Part 2 in a series about improving energy useage in the Norris-Waldt Home
It was a bright and sunny fall day; Tim Jones of Glory Energy Solutions
arrived first thing in the morning, carrying a clipboard, pen and lots of questions about our home, our HVAC system, and what our goals were for energy conservation and improving our home. He pulled up our years’ worth of electrical useage to surmise what might be going on.
He explained that in 2007, after he and his wife and partner Leah had completed careers of dealing with emergencies in their service with the American Red Cross, they began to notice an increasing concern (their own and others) about rising energy bills. Tim’s background in construction had taught him that the tightness of homes could be better (for example, sheet plastic as a customary vapor barrier made no scientific sense; moisture was trapped and created mold problems in the buildings.)
“Tightness and reducing drafts is the #1 way to keep a home comfortable,” he points out.
To learn more about the philosophy of Glory Energy Solutions,
View this video
where Tim discusses their beginnings.
The “Whole House” Tour
After I reviewed areas that really concerned me (draftiness in some rooms, heat in summer), Tim took off on his house inspection. This takes about an hour, depending upon the size of your home, I suppose. I went back to work and occasionally checked in to see him poking in some corner or another. In the basement, he was examining the many cobwebs that cover the corners of our mostly unfinished space.
Lo and behold—Tim has learned to study spiderwebs, because they are signs of draft entrances. And the dirt in pockets of insulation in the unfinished area also tells its own story—of where air is moving in and out of the basement from the outside. When we peered above the sillplate that is the seat for the rim joists, we saw a spot where we could even see—daylight! Definitely a candidate for spray-foam insulation.
We moved to my daughter’s bedroom in the northeastern corner of the house—the one that was always hot in summer and drafty cold in winter. Tim pointed out several causes, after investigating the attic space above. 1) the room was at the end of the trail of ductwork, giving the heated air a long way to travel 2) we had carpeted a room whose door sweep was sized for hardwood, blocking out any air transfer between the room and the vent outside the door and 3) the room “heads into the wind” (I could just envision the front of the Titanic heading out of that corner of the house).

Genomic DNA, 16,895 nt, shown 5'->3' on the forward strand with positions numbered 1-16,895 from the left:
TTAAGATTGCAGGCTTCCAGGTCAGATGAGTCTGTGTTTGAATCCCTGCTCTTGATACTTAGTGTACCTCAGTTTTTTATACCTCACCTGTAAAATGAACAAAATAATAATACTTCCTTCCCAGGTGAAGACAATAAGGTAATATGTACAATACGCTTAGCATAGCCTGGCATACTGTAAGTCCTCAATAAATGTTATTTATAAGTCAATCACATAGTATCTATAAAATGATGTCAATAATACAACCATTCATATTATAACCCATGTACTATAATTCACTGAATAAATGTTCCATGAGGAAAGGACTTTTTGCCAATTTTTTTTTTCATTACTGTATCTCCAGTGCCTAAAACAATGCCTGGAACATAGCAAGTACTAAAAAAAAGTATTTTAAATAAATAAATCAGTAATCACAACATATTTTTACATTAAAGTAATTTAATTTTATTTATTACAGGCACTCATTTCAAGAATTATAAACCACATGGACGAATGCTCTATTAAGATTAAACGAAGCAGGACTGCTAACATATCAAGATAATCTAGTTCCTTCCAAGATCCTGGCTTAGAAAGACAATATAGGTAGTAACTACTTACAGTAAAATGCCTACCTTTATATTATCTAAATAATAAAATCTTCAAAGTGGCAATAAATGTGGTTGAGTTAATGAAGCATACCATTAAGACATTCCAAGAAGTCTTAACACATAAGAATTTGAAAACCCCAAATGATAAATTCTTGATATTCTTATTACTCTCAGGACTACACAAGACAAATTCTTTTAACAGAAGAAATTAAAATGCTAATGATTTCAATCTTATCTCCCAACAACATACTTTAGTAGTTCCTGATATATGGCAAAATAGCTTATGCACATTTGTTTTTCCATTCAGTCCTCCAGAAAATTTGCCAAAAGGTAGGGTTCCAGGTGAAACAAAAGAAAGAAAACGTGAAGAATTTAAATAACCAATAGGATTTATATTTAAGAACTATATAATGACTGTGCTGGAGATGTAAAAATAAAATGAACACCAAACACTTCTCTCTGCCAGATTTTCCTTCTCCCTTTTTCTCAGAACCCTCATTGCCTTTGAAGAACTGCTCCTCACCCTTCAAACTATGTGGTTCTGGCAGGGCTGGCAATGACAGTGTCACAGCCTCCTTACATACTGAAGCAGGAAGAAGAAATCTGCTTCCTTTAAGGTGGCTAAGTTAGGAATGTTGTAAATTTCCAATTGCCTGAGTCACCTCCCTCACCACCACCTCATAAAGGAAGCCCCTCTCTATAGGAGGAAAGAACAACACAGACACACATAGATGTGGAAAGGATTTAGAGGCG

To make matters worse, the drop-down attic door right near the room was uninsulated. We found in the whole-house blower test, (which was to come) that a significant amount of air was leaking through that pulldown door, which can be easily and inexpensively insulated.
Tim set up a Blower Door test to measure air infiltration. A blower
door test, defined by the US Department of Energy: A powerful fan is mounted into the frame of an exterior door. The fan pulls air out of the house, lowering the air pressure inside. The higher outside air pressure then flows in through all unsealed cracks and openings. These tests determine the air infiltration rate of a building.
Blower doors consist of a frame and flexible panel that fit in a doorway, a variable-speed fan, a pressure gauge to measure the pressure differences inside and outside the home, and an airflow manometer and hoses for measuring airflow.
Tim’s Blower Door Test identified other deficiencies in our home:
A non-exterior door was the only thing between an unfinished/unheated/uninsulated room over the garage;
On the main floor, an unsealed door frame was leaking air in from an exterior
On the main floor, an uninsulated fireplace was leaking air into the main floor
Before leaving, because this was an Potomac Edison Home Energy Saver
audit, Tim changed out more than a dozen incandescent and fluorescent light bulbs with energy sizing LEDS—solving one of my Energy Saving goals (see Part 1).